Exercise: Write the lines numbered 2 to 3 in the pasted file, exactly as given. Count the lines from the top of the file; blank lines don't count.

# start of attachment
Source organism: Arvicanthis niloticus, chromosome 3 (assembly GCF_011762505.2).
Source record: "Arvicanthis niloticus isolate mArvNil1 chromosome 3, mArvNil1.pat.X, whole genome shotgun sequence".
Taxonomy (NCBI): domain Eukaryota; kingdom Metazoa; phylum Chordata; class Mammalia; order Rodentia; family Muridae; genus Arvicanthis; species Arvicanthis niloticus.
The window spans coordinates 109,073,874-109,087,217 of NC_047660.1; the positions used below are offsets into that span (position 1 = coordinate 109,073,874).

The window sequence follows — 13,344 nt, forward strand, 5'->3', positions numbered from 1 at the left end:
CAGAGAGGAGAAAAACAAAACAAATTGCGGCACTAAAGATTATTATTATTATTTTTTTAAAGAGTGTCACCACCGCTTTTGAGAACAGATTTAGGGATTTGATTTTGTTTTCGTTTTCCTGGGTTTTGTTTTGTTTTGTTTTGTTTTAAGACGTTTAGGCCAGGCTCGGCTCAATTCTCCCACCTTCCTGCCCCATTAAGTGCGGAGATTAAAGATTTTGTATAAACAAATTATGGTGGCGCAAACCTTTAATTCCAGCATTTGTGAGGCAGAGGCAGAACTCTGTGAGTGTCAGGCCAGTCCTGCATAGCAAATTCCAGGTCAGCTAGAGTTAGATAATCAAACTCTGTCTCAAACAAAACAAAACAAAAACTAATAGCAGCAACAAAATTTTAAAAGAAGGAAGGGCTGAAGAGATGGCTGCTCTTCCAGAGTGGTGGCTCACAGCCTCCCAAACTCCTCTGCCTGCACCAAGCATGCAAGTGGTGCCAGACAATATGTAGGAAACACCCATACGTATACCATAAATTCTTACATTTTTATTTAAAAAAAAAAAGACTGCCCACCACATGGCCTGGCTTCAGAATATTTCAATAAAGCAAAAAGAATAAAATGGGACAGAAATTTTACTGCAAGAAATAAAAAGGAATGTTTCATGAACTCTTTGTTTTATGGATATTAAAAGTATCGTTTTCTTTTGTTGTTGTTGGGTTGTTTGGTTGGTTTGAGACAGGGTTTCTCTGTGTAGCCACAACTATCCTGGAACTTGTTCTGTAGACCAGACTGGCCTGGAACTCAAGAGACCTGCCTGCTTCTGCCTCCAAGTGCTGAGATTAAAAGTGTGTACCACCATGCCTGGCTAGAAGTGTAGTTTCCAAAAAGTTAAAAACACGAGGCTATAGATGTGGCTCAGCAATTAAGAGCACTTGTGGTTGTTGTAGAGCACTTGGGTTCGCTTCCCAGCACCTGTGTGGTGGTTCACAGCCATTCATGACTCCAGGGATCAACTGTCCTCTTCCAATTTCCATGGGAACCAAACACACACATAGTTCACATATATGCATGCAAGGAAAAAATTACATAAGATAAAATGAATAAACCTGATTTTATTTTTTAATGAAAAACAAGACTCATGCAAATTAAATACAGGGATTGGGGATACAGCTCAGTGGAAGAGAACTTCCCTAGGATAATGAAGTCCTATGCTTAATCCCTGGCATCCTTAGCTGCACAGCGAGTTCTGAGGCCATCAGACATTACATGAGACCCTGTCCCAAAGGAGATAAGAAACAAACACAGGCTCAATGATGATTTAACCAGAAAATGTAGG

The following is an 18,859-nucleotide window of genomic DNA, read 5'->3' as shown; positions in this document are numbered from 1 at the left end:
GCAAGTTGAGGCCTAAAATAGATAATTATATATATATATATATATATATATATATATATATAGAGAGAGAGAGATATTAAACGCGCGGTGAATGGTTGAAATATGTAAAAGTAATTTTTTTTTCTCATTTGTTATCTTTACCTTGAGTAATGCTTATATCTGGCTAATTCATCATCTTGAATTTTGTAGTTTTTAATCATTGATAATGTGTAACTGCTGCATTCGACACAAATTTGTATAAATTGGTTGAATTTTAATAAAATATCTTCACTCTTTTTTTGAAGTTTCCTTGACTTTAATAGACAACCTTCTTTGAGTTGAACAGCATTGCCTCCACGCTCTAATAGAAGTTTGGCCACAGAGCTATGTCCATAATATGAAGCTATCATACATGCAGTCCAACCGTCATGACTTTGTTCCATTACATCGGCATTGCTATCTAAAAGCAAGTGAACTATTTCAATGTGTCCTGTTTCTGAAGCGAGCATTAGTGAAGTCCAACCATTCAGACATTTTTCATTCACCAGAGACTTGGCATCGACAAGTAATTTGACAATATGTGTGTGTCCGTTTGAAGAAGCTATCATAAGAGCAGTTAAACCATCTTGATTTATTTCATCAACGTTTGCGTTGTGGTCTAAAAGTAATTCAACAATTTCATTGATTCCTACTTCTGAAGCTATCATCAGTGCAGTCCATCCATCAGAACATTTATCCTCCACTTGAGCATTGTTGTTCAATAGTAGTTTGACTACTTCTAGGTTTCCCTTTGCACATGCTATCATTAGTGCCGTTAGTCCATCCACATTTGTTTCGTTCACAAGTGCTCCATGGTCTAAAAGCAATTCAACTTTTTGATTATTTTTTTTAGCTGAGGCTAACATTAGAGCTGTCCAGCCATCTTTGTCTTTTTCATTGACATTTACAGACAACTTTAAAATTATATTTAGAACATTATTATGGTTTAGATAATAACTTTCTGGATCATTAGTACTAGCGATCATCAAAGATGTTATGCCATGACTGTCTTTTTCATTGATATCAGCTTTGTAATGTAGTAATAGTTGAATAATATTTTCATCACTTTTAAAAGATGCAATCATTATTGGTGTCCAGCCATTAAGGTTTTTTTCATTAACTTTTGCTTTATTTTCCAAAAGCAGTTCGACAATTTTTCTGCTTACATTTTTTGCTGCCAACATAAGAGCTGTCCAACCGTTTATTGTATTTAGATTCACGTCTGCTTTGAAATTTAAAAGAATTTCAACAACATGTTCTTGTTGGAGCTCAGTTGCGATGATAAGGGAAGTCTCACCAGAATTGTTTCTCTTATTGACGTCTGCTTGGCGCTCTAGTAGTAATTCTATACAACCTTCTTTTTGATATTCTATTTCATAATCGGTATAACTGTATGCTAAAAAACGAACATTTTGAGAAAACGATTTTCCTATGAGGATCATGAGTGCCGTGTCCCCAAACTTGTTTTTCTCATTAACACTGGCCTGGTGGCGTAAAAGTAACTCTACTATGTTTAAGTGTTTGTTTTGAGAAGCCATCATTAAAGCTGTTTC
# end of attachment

Source record: "Arvicanthis niloticus isolate mArvNil1 chromosome 3, mArvNil1.pat.X, whole genome shotgun sequence".
Taxonomy (NCBI): domain Eukaryota; kingdom Metazoa; phylum Chordata; class Mammalia; order Rodentia; family Muridae; genus Arvicanthis; species Arvicanthis niloticus.